Murano is an island mainly visited for its specialists craftsmen in glass blowing. Many shops exhibit models each one more beautiful than the next.
If you have looked a bit at the windows in Venice you have probably seen plenty of expensive glass objects. This is the famous Murano Glass internationally renowned for many centuries.
More authentic than its neighbour the island of Burano, Murano amazed me with the tranquillity and peaceful atmosphere that reigns in its streets.
In the thirteenth century the Venetian glassblowers were transferred from Venice to Murano (formerly invested by vineyards and gardens). This happened for two very different reasons: the first is that the furnaces were a potential source of fire and could ravage all Venice. The second is more mysterious since this moving probably took place in order to preserve the secret of this ancestral art. Indeed the workers weren’t allowed to leave the city at risk of death!
How to get to Murano from Venice?
The most practical and economical way to reach Murano is the Vaporetto. The journey from the Fondamente Nuove pier only takes 10 minutes. As I advised you in my previous article you can also visit this island by coming back from Burano.
Murano is the largest island in the lagoon of Venice. Besides it looks a lot like Venice but more quiet. Anyway the principle is the same with canals, bridges to cross and streets lined with restaurants, shops and glassworks.
Buy the Murano Glass:
The island has a lot of shops selling the famous Murano glass. However if you want to offer a souvenir don’t forget to check its provenance.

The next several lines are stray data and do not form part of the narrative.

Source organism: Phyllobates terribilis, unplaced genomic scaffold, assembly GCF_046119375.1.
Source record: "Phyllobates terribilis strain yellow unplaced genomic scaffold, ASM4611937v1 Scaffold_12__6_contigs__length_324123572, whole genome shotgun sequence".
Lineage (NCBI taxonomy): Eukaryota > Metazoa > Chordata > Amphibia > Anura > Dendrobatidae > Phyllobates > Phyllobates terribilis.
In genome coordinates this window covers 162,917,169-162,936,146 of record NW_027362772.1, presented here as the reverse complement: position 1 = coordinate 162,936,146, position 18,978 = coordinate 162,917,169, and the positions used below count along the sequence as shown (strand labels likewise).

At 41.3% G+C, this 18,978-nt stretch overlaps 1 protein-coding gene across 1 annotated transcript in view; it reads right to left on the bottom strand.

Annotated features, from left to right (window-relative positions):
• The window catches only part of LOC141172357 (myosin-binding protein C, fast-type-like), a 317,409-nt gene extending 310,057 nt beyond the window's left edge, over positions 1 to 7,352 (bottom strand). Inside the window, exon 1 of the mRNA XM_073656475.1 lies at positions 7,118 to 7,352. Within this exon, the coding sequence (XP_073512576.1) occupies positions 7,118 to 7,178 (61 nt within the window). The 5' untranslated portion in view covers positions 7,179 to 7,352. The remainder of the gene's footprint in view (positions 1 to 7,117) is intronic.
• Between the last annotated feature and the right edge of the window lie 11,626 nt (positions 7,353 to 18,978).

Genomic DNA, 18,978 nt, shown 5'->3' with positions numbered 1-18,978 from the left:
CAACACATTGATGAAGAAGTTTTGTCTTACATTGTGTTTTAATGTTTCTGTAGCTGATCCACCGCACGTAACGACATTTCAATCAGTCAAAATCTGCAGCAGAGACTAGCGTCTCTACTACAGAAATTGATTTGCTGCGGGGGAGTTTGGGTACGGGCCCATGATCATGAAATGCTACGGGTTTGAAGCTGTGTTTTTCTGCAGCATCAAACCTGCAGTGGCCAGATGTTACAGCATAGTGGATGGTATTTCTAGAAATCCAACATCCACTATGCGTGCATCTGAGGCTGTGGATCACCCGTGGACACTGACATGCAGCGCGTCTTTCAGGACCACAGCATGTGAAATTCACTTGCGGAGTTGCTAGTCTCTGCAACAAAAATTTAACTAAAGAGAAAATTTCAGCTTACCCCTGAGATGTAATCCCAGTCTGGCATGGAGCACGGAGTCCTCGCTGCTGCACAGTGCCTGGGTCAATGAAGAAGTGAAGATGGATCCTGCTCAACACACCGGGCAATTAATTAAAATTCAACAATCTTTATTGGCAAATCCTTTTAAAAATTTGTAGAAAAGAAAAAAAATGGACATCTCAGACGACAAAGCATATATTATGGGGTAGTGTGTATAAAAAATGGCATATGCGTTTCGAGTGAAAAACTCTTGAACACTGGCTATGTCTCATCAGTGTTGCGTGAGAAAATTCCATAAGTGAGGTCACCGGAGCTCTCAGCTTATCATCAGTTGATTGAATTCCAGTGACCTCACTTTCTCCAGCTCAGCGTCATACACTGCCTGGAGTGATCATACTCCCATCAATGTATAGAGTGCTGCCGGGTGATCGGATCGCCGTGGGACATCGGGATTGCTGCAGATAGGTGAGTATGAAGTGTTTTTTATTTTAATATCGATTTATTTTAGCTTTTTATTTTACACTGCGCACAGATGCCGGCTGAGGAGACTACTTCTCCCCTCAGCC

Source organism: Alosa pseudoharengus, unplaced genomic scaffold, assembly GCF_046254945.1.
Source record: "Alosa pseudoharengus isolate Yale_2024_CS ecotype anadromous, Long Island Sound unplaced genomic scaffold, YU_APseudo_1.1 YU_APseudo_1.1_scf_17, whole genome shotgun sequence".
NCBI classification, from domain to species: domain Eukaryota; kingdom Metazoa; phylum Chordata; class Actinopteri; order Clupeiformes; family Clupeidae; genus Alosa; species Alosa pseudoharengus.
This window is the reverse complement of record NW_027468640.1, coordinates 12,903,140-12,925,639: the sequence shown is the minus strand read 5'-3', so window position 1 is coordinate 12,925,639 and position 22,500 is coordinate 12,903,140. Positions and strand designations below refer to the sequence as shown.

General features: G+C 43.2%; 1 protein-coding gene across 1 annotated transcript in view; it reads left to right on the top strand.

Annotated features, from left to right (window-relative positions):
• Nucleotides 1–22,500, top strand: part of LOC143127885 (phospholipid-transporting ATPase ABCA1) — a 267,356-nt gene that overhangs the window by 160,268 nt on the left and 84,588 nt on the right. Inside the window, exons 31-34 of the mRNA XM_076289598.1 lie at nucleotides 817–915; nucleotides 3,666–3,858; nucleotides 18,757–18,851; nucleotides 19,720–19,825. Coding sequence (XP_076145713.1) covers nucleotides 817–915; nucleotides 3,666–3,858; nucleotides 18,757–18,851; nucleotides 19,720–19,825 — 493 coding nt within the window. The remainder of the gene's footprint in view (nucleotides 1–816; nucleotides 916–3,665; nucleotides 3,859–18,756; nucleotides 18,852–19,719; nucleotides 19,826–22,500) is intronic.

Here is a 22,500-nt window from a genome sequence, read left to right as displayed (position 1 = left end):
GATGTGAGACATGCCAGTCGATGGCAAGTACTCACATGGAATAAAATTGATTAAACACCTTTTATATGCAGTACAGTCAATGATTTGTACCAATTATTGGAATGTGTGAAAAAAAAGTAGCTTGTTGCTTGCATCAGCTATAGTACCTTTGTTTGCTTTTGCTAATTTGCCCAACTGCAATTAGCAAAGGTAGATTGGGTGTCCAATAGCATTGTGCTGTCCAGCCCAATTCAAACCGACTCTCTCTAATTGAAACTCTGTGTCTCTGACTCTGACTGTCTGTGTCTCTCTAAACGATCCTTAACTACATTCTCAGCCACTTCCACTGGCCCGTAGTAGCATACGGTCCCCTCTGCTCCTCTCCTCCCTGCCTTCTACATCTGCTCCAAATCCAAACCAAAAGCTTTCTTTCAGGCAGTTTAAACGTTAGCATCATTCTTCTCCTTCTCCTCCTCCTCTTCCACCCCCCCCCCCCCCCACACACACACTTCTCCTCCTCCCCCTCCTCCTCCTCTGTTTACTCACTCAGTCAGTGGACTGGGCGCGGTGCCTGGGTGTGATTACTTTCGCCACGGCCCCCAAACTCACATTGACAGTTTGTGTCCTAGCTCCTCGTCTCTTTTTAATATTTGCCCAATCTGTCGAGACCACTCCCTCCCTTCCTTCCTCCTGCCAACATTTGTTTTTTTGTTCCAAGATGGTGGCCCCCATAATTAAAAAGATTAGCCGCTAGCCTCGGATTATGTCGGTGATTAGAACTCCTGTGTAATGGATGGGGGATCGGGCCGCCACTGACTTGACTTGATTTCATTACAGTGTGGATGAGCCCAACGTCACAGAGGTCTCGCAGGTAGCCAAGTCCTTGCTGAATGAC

Unfortunately today many glass creations are confused alongside products made in China that pretend to be authentic Italian products.
The best way to be certain of where it comes from is to visit a workshop to see the artisans working on their glass. This will also allow you to discover their incredible savoir-faire as well as the extent of their production.
You’ll not be able to take photos but you’ll then be directed to the small back room in which is sold only the real glass of Murano! I advise you to do your shopping in this kind of small shop.
All I can advise you is to simply stroll through the alleys while enjoying the Italian Dolce Vita. Avoid at all costs restaurants along the canal or in the middle of large squares. Even if the view is enticing, the quality of the dishes is often trash!
If you want to read the article on the neighbouring island Burano click Here. I wish you a pleasant visit on this charming island! And to see more pictures and stories about my trip to Murano, I invite you to join me on Instagram.